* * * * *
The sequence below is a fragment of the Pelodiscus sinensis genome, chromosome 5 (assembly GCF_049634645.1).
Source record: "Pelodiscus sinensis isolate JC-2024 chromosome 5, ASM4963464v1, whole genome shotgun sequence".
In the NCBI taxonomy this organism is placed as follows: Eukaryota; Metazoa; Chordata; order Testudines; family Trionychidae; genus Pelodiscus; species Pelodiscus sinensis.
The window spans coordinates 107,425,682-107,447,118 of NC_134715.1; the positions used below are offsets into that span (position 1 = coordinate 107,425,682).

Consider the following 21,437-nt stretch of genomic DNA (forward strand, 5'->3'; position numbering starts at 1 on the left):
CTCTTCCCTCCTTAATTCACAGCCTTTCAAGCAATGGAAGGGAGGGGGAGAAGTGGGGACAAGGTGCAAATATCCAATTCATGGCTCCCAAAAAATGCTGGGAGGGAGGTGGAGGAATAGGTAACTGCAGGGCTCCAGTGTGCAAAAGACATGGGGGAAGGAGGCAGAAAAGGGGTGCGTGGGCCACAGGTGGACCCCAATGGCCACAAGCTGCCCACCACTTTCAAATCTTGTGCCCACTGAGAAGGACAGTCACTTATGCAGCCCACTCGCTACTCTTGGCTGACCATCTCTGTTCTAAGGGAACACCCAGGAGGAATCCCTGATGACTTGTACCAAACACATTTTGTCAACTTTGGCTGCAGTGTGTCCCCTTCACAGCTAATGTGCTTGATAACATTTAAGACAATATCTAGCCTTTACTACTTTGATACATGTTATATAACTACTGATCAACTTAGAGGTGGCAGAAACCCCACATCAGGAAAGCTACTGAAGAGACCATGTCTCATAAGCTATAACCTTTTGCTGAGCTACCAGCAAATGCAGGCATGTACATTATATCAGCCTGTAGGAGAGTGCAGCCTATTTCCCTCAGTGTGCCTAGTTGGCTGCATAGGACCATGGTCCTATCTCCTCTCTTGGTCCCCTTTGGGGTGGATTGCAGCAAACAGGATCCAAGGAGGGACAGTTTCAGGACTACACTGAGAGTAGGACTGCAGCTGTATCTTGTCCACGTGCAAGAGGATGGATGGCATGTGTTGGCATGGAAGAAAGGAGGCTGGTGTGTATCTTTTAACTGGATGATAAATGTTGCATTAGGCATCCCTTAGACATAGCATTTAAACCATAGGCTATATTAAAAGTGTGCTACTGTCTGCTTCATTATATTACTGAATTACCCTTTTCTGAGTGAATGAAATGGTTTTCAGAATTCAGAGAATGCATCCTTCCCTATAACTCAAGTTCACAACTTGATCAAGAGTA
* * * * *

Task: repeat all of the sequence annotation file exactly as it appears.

The sequence below is a fragment of the Pelodiscus sinensis genome, chromosome 5 (assembly GCF_049634645.1).
Source record: "Pelodiscus sinensis isolate JC-2024 chromosome 5, ASM4963464v1, whole genome shotgun sequence".
In the NCBI taxonomy this organism is placed as follows: Eukaryota; Metazoa; Chordata; order Testudines; family Trionychidae; genus Pelodiscus; species Pelodiscus sinensis.
The window spans coordinates 107,425,682-107,447,118 of NC_134715.1; the positions used below are offsets into that span (position 1 = coordinate 107,425,682).

Consider the following 21,437-nt stretch of genomic DNA (forward strand, 5'->3'; position numbering starts at 1 on the left):
CTCTTCCCTCCTTAATTCACAGCCTTTCAAGCAATGGAAGGGAGGGGGAGAAGTGGGGACAAGGTGCAAATATCCAATTCATGGCTCCCAAAAAATGCTGGGAGGGAGGTGGAGGAATAGGTAACTGCAGGGCTCCAGTGTGCAAAAGACATGGGGGAAGGAGGCAGAAAAGGGGTGCGTGGGCCACAGGTGGACCCCAATGGCCACAAGCTGCCCACCACTTTCAAATCTTGTGCCCACTGAGAAGGACAGTCACTTATGCAGCCCACTCGCTACTCTTGGCTGACCATCTCTGTTCTAAGGGAACACCCAGGAGGAATCCCTGATGACTTGTACCAAACACATTTTGTCAACTTTGGCTGCAGTGTGTCCCCTTCACAGCTAATGTGCTTGATAACATTTAAGACAATATCTAGCCTTTACTACTTTGATACATGTTATATAACTACTGATCAACTTAGAGGTGGCAGAAACCCCACATCAGGAAAGCTACTGAAGAGACCATGTCTCATAAGCTATAACCTTTTGCTGAGCTACCAGCAAATGCAGGCATGTACATTATATCAGCCTGTAGGAGAGTGCAGCCTATTTCCCTCAGTGTGCCTAGTTGGCTGCATAGGACCATGGTCCTATCTCCTCTCTTGGTCCCCTTTGGGGTGGATTGCAGCAAACAGGATCCAAGGAGGGACAGTTTCAGGACTACACTGAGAGTAGGACTGCAGCTGTATCTTGTCCACGTGCAAGAGGATGGATGGCATGTGTTGGCATGGAAGAAAGGAGGCTGGTGTGTATCTTTTAACTGGATGATAAATGTTGCATTAGGCATCCCTTAGACATAGCATTTAAACCATAGGCTATATTAAAAGTGTGCTACTGTCTGCTTCATTATATTACTGAATTACCCTTTTCTGAGTGAATGAAATGGTTTTCAGAATTCAGAGAATGCATCCTTCCCTATAACTCAAGTTCACAACTTGATCAAGAGTA